Paired Images of Melting Glaciers and Flooding Wetlands Tell the Story of Global Climate Change

Photographer Tina Freeman’s exhibition ‘Lamentations’ at the New Orleans Museum of Art juxtaposes two different environments

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SMITHSONIANMAG.COM | Nov. 21, 2019, 2:30 p.m.

Understanding the regional impacts of a global problem like climate change can be challenging. Melting glaciers in Greenland or Antarctica cause sea level rise near coastal communities thousands of miles away. In places like New Orleans, for example, about 46 percent of sea level rise is due to ice melting around the globe.

Photographer Tina Freeman draws attention to the interconnectedness of two far-flung landscapes—her home state of Louisiana and the glaciers at our planet's poles—in her show "Lamentations," on view at the New Orleans Museum of Art through March 15, 2020. Over the course of seven years, she has captured both subjects, pairing photographs of Greenland’s permafrost, Iceland’s ice caves and Antarctica’s tabular ice sheets with visually similar images of Louisiana wetlands, the aftermath of Hurricane Katrina and other coastal landscapes. The show features a selection of diptychs from her book of the same name that features 26 stunning image pairings.

“'Lamentations' profoundly engages with both its message and its messenger, with both the precarious existence of glaciers and wetlands and with photography itself,” says Russell Lord, NOMA’s curator of photographs, in a press release. “The diptychs introduce a series of urgent narratives about loss, in which the meaning of each individual image is framed, provoked, and even haunted by the other.”

Smithsonian magazine spoke with Freeman about her experience producing this compelling body of work.

How did this project begin? Where did you start shooting, and where did it take you?

I was given an opportunity to travel with 84 other photographers who were chartering a ship to Antarctica to photograph ice. It wasn't about the animals—just the ice. I went on this trip, and I came back with some amazing photographs. We were there early in the season and the ice was gorgeous. That's when I started looking for reasons to go to other places to photograph ice.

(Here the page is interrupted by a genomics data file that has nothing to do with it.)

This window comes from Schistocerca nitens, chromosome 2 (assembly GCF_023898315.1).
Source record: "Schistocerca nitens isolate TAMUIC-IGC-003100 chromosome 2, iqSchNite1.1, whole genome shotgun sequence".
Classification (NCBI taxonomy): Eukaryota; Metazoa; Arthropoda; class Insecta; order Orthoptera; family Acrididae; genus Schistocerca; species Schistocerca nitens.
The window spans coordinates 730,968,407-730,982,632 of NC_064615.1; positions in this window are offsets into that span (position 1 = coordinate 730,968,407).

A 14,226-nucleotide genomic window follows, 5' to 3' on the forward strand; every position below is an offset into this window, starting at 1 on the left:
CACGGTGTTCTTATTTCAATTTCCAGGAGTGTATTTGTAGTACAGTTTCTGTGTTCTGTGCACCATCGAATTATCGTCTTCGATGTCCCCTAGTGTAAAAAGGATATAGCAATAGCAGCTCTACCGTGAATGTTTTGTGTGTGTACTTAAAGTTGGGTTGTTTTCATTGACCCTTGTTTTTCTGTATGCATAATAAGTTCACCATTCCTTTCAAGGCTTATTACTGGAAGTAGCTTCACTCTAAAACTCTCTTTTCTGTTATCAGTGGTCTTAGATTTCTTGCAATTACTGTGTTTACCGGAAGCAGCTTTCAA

Later I went to Iceland—I became completely besotted by Iceland. Then I was in Spitsbergen, a Norwegian archipelago in the Arctic Ocean. In Greenland, I've been to the east and the west coast—to the Scoresby Sound, the fjord system on Greenland’s East Coast. Then I went to the Jakobshavn glacier, which is at Ilulissat in Western Greenland.

When did it click for you to start pairing photos of ice with pictures of wetlands?

The pairing didn’t start right away. I’ve been surrounded by the wetlands all my life, but I hadn't really seen them as a photographer. When I was shooting the ice, I started seeing structural connections in these two different environments. After the first trip to Antarctica, I was invited to a New Year's Eve party at a duck camp on Avoca Island off the intercoastal waterway near Morgan City, Louisiana. The next morning on New Year's Day, we went out in a boat. It was an incredibly beautiful day—it was misting, and it was very gray. And that's when I started photographing the wetlands and when I started thinking about pairing these images.

The first pair was two horizontal images—one of the tabular icebergs in Antarctica and one of cypress trees in Louisiana. And then I started seeing more pairs that had some sort of similarity like a color—the pink and the orange of a sunset in Antarctica next to the orange booms from the Deepwater Horizon oil spill. There were some other ones that had strong structural similarities too.

I started sending my digital files to Costco and printing out packs of drugstore-size, 4-by-6-inch images. I printed out hundreds of photos and started matching them. I have a wall with magnetic paint, so I put them up on the wall with magnets as pairs. And then I'd move around the pairs again; there are some images that have three or more really strong possible pairs. I can't tell you how much time I spent pairing. But once you do a lot of that you begin to go "Oh!" You'll see something new, and you'll go "Oh, I do have an image that will go with that."

How did you capture the different locations featured in this project?

Some of the earliest photographs were taken in 2006. So, obviously, they weren't initially intended for this project. At the time, another photographer and I decided to take as many day trips as we could outside of New Orleans to see the damage from Katrina. We would go as far as we could in a day. One of the images from that was of the oil tanks and another one was the white tombs in the Leeville cemetery in Louisiana that are all strewn about and piled on top of each other after Hurricane Katrina. A lot of the wetland images are from Avoca Island. The areas, like Avoca, that are vulnerable to sea level rise are very flat and unless you have any altitude, meaning the aerial photographs, they're not very interesting—whereas in Antarctica, you may see mountains on the horizon. Capturing the clouds on the horizon is really important when you're shooting in the wetlands here to add dimension.